USDOT report lists strategic objectives for work zone safety

Report adds to ATSSA Special Edition on Roadway Worker Protection

The U.S. Department of Transportation (USDOT) Federal Highway Administration (FHWA) published a summary report on “Identification of National Work Zone Safety Objectives and Activities.”

The report includes 11 strategic objectives and notes work zone crash trends, providing another resource for ATSSA members.

ATSSA recently published its Roadway Worker Protection Special Edition,” a supplement to the Fall issue of Roadway Safety magazine, which included articles on:

The Roadway Worker Protection Special Edition also includes a state-by-state breakdown of work zone crashes.

The section of the USDOT report on work zone crash trends notes work zone safety challenges identified by studying fatal injury and non-fatal injury traffic data from 2015-19.

  • Fatal work zone crashes increased 16% from 2015-19, from 658 fatal work zone crashes to 765. Nationwide, fatal crashes increased 2% during that timeframe.
  • 41% of fatal work zone crashes occur on interstate facilities compared to 12% of non-work zone fatal crashes.
  • Rear-end collisions account for a “significantly greater” percentage of fatal and injury work zone crashes on interstates compared to non-work zone crashes. Nearly 42% of fatal work zone crashes on rural interstates involve rear-end collisions.
  • Driver distraction is “slightly overrepresented” in fatal and injury work zone crashes compared to non-work zone crashes but it is theorized distraction plays a role in more accidents than known because of the difficulty in determining it.
  • As much as 33% of fatal work zone crashes involve speeding as a factor.
  • Commercial motor vehicles, in particular large trucks, are overrepresented in fatal work zone crashes.
  • Motorcycles are slightly overrepresented in fatal work zone crashes, primarily in urban areas.
  • 45% of worker fatalities at roadway work sites involve a vehicle hitting a worker who is on foot.

The report also identifies three other areas of challenge for work zone safety:

  • Improving prediction capabilities regarding work zone conditions and activities that contribute to crashes.
  • Reducing workspace intrusions and worker struck-by vehicle crashes.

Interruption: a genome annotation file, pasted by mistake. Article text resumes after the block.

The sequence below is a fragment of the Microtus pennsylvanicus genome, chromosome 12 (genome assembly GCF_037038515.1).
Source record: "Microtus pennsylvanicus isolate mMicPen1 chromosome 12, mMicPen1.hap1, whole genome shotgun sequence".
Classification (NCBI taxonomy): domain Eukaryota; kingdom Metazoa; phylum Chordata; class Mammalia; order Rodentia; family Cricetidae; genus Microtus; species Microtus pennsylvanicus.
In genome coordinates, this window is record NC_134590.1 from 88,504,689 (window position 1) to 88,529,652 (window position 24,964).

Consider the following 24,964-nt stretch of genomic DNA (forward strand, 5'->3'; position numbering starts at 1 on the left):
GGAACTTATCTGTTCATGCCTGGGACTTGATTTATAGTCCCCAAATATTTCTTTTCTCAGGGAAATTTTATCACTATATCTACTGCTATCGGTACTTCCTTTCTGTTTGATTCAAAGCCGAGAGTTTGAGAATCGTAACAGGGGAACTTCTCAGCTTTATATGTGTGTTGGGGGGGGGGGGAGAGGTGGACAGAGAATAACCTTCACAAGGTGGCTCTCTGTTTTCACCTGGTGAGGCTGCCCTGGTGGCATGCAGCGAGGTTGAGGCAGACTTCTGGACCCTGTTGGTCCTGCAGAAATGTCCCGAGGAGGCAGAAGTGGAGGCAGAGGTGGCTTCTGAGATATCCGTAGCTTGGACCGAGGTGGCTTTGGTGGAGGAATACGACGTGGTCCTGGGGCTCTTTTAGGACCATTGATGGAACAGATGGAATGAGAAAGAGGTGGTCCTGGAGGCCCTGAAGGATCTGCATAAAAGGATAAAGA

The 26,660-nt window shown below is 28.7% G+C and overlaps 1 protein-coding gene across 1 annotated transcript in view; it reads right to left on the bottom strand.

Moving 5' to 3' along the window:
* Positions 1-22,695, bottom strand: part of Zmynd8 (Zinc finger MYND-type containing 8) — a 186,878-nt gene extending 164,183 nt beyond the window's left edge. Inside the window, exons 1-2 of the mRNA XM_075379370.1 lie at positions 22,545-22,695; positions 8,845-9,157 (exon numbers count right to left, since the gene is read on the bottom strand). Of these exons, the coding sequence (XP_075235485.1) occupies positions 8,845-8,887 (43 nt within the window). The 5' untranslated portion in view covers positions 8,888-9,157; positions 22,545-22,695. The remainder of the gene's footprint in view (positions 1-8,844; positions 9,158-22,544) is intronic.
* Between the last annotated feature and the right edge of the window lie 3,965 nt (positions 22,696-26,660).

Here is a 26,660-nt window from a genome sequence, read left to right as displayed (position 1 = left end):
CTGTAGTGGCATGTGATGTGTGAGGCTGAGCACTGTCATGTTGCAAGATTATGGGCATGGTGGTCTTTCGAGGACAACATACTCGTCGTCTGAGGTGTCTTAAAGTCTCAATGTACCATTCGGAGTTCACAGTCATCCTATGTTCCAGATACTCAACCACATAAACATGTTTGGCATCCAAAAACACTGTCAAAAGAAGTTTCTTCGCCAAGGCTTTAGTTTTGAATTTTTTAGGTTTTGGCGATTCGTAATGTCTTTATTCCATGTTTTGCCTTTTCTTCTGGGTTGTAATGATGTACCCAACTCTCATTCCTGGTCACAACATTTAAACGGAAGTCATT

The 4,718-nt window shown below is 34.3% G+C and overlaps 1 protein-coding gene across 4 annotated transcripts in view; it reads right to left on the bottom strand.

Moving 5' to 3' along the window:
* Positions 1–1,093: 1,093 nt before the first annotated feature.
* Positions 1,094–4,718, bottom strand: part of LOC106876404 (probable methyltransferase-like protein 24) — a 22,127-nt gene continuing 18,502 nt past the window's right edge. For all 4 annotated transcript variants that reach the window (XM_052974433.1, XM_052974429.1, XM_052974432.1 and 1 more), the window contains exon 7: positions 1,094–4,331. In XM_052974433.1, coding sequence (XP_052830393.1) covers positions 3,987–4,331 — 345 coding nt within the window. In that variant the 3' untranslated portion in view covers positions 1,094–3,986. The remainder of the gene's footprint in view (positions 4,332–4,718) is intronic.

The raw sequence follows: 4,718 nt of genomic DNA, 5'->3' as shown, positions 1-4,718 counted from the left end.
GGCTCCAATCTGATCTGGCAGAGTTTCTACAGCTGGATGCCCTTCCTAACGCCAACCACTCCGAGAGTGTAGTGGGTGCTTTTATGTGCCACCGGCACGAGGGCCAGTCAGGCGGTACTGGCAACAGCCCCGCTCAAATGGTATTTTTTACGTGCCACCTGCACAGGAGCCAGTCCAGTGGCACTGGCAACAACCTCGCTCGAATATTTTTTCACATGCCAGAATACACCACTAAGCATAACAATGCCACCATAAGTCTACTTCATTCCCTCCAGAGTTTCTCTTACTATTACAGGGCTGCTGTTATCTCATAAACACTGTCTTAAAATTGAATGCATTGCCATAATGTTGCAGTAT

• Accommodating connected vehicles (CVs), automated vehicles (AVs) and advanced driver assistance (ADAS) technologies through work zones.

The bulk of the report focuses on 11 strategic objectives and offers suggestions for research, collaboration, guidelines, training, outreach and technology development. Following are the objectives.

Strategic Objective 1: Minimize driver behaviors that contribute to work zone crashes.

Strategic Objective 2: Reduce worker struck-by incidents and work zone activity area intrusions.

Strategic Objective 3: Reduce commercial motor vehicle involvement in fatal and injury work zone crashes.

Strategic Objective 4: Expand the availability of useful data-driven analyses and management process to enhance work zone safety.

Strategic Objective 5: Improve safety and accommodation of pedestrians, cyclists and persons on personal conveyances through and around work zones.

Strategic Objective 6: Expand the availability, accuracy and use of work zone event data.

Strategic Objective 7: Identify, evaluate and implement cost-effective safety improvements to temporary traffic control.

Strategic Objective 8: Improve accommodation of traffic incident management needs in work zones.

Strategic Objective 9: Improve accommodation of motorcyclists through and around work zones.

Strategic Objective 10: Improve connected and autonomous vehicle (CAV) abilities to more safely approach and traverse (or avoid) work zones.

Strategic Objective 11: Incorporate work zone safety into strategic workforce development efforts.

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